The Dell Latitude E6420's spill-resistant keyboard offers an excellent typing experience by combining strong tactile feedback with concave keys that grip your fingers and a comfy soft-touch palm rest that's easy on your wrists. We were able to achieve a rate of 86 words per minute with a 1-percent error rate on the Ten Thumbs Typing Test, higher than our typical 80 wpm score. The keyboard even has an adjustable backlight to help you see it in the dark.

For navigation, the Latitude E6420 has both a touchpad and a pointing stick. We're big fans of pointing sticks in general, because they're usually more precise than touchpads. Unfortunately, Dell's pointing stick, while accurate, has a concave cap that felt slippery under our index finger and left us longing for the grippable, textured nubs on Lenovo's ThinkPad line.

Dell Latitude E6420 laptops Review

The generous 3.1 x 1.8-inch touchpad on the Latitude E6420 has a pleasant matte surface that made it easy for us to navigate around the desktop with great accuracy. After enabling gestures in Dell's easy-to-configure touchpad control panel, we were able to pinch-to-zoom with ease and conduct three-finger gestures such as Flick, which lets you hit the back button in your web browser. The two discrete mouse buttons offered solid feedback.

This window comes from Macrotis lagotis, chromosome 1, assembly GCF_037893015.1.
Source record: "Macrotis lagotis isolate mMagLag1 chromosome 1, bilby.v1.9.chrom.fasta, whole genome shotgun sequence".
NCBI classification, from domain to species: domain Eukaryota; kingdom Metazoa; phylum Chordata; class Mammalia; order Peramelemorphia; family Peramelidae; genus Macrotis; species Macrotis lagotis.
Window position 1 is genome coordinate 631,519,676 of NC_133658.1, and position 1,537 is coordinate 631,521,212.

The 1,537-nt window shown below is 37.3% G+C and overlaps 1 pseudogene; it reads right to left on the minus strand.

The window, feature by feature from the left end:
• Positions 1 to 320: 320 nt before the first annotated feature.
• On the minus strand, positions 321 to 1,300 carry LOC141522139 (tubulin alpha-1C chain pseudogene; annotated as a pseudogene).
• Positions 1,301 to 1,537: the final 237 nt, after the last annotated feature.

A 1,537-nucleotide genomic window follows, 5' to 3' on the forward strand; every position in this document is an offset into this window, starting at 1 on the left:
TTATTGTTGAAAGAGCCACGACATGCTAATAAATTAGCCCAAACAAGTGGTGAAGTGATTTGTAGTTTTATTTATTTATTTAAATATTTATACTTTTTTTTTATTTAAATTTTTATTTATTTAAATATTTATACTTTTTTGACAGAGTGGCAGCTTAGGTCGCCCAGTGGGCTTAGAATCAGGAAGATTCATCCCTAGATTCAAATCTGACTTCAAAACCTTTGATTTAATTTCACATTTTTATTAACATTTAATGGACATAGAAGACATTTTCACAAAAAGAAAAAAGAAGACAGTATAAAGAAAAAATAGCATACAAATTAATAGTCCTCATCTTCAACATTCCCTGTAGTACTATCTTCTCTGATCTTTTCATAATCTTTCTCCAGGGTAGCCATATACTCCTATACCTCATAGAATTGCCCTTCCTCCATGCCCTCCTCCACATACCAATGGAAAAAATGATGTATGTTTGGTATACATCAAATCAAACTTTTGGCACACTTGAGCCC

The Dell Latitude E6420 stayed pleasantly cool throughout our testing. After we streamed a video for 15 minutes, the keyboard measured 87 degrees Fahrenheit, the touchpad 85 degrees, and the bottom center a reasonable 95 degrees. We consider temperatures 95 degrees and lower acceptable and those below 90 degrees quite comfortable.
Display and Audio

The Latitude E6420's 14-inch, 1366 x 768 glossy touchscreen provided images that were sharp and bright, though not overly rich in color. When we played both a 1080p QuickTime Trailer of Cowboys & Aliens and a 720p streaming Flash episode of Fringe, images were crisp and free from visual noise. However, colors washed out significantly at even 45 degrees to the left or right.